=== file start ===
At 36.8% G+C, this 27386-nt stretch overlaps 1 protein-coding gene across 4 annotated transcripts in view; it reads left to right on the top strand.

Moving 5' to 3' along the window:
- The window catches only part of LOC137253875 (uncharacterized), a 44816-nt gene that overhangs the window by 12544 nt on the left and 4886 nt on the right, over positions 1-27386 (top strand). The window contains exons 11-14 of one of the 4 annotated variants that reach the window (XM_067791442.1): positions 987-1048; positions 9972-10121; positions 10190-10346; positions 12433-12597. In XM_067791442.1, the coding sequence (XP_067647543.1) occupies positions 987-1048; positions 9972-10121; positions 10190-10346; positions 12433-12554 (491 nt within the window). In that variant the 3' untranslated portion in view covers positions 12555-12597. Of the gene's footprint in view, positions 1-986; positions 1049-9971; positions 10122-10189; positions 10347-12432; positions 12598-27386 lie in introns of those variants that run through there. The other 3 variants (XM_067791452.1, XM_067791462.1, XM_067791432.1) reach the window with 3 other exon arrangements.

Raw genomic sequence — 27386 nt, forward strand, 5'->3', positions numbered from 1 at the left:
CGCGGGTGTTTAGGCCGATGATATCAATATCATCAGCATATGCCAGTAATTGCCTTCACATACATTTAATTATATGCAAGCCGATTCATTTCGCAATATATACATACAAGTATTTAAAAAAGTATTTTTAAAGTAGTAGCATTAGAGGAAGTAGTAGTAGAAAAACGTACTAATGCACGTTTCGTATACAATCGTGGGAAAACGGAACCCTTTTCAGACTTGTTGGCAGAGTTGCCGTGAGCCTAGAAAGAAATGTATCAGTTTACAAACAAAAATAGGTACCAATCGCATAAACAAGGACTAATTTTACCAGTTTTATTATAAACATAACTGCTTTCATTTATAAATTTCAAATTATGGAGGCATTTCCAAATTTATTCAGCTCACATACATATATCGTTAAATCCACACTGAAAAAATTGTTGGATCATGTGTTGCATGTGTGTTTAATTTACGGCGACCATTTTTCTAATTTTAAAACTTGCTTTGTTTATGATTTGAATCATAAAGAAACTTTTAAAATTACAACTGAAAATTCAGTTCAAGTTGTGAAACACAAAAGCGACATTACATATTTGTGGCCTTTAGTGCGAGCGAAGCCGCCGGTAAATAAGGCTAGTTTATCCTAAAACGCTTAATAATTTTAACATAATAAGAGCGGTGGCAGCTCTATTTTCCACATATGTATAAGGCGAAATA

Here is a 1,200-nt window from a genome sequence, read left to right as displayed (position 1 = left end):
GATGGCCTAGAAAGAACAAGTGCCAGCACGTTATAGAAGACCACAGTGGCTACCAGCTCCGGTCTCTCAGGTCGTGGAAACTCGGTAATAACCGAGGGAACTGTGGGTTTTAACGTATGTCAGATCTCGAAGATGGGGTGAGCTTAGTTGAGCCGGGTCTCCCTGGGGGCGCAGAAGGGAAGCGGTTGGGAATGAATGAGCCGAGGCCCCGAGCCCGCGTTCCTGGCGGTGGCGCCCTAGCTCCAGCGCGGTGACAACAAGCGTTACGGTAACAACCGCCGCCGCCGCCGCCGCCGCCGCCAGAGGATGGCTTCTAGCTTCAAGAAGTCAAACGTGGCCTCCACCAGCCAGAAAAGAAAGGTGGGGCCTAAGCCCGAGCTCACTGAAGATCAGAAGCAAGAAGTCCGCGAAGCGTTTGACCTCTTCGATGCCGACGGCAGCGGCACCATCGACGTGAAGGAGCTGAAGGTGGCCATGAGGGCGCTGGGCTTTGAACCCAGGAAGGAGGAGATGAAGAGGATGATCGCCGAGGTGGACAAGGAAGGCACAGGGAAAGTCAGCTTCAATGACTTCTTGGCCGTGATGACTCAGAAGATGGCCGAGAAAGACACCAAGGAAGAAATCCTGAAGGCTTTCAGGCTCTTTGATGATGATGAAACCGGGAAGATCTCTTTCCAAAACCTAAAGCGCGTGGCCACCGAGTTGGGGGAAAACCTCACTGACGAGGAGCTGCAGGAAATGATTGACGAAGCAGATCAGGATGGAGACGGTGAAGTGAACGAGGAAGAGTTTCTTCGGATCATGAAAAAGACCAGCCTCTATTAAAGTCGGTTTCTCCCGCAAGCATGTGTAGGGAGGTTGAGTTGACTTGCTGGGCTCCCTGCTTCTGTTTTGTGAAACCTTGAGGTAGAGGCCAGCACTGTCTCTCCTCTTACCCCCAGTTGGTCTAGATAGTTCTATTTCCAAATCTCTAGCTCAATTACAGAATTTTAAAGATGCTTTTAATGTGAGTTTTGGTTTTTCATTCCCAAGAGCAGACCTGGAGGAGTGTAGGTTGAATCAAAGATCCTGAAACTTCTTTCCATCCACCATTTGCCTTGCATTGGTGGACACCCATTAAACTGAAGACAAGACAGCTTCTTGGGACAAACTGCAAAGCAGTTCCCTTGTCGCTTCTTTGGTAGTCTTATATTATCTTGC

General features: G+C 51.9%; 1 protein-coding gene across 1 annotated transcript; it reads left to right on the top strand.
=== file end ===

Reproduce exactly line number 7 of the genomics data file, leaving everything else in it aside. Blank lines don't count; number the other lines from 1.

GATGGCCTAGAAAGAACAAGTGCCAGCACGTTATAGAAGACCACAGTGGCTACCAGCTCCGGTCTCTCAGGTCGTGGAAACTCGGTAATAACCGAGGGAACTGTGGGTTTTAACGTATGTCAGATCTCGAAGATGGGGTGAGCTTAGTTGAGCCGGGTCTCCCTGGGGGCGCAGAAGGGAAGCGGTTGGGAATGAATGAGCCGAGGCCCCGAGCCCGCGTTCCTGGCGGTGGCGCCCTAGCTCCAGCGCGGTGACAACAAGCGTTACGGTAACAACCGCCGCCGCCGCCGCCGCCGCCGCCAGAGGATGGCTTCTAGCTTCAAGAAGTCAAACGTGGCCTCCACCAGCCAGAAAAGAAAGGTGGGGCCTAAGCCCGAGCTCACTGAAGATCAGAAGCAAGAAGTCCGCGAAGCGTTTGACCTCTTCGATGCCGACGGCAGCGGCACCATCGACGTGAAGGAGCTGAAGGTGGCCATGAGGGCGCTGGGCTTTGAACCCAGGAAGGAGGAGATGAAGAGGATGATCGCCGAGGTGGACAAGGAAGGCACAGGGAAAGTCAGCTTCAATGACTTCTTGGCCGTGATGACTCAGAAGATGGCCGAGAAAGACACCAAGGAAGAAATCCTGAAGGCTTTCAGGCTCTTTGATGATGATGAAACCGGGAAGATCTCTTTCCAAAACCTAAAGCGCGTGGCCACCGAGTTGGGGGAAAACCTCACTGACGAGGAGCTGCAGGAAATGATTGACGAAGCAGATCAGGATGGAGACGGTGAAGTGAACGAGGAAGAGTTTCTTCGGATCATGAAAAAGACCAGCCTCTATTAAAGTCGGTTTCTCCCGCAAGCATGTGTAGGGAGGTTGAGTTGACTTGCTGGGCTCCCTGCTTCTGTTTTGTGAAACCTTGAGGTAGAGGCCAGCACTGTCTCTCCTCTTACCCCCAGTTGGTCTAGATAGTTCTATTTCCAAATCTCTAGCTCAATTACAGAATTTTAAAGATGCTTTTAATGTGAGTTTTGGTTTTTCATTCCCAAGAGCAGACCTGGAGGAGTGTAGGTTGAATCAAAGATCCTGAAACTTCTTTCCATCCACCATTTGCCTTGCATTGGTGGACACCCATTAAACTGAAGACAAGACAGCTTCTTGGGACAAACTGCAAAGCAGTTCCCTTGTCGCTTCTTTGGTAGTCTTATATTATCTTGC